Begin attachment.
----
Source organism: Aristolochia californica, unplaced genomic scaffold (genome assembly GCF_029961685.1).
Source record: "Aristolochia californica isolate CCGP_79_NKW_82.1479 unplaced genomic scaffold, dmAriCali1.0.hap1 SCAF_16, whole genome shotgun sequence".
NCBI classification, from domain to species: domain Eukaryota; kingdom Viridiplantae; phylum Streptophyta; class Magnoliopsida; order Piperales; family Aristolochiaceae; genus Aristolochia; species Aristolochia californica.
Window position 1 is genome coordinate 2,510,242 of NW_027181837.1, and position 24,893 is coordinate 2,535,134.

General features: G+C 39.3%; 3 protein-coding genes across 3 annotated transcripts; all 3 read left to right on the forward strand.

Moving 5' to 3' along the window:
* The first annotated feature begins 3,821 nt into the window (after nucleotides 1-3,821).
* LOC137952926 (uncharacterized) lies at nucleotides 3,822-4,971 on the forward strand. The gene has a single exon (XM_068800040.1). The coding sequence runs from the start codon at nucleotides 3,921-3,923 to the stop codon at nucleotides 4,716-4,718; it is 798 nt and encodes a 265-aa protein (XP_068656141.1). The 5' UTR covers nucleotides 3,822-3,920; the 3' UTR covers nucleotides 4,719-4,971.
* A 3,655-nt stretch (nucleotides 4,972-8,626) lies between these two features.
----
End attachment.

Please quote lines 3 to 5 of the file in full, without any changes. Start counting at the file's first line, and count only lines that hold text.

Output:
NCBI classification, from domain to species: domain Eukaryota; kingdom Viridiplantae; phylum Streptophyta; class Magnoliopsida; order Piperales; family Aristolochiaceae; genus Aristolochia; species Aristolochia californica.
Window position 1 is genome coordinate 2,510,242 of NW_027181837.1, and position 24,893 is coordinate 2,535,134.

General features: G+C 39.3%; 3 protein-coding genes across 3 annotated transcripts; all 3 read left to right on the forward strand.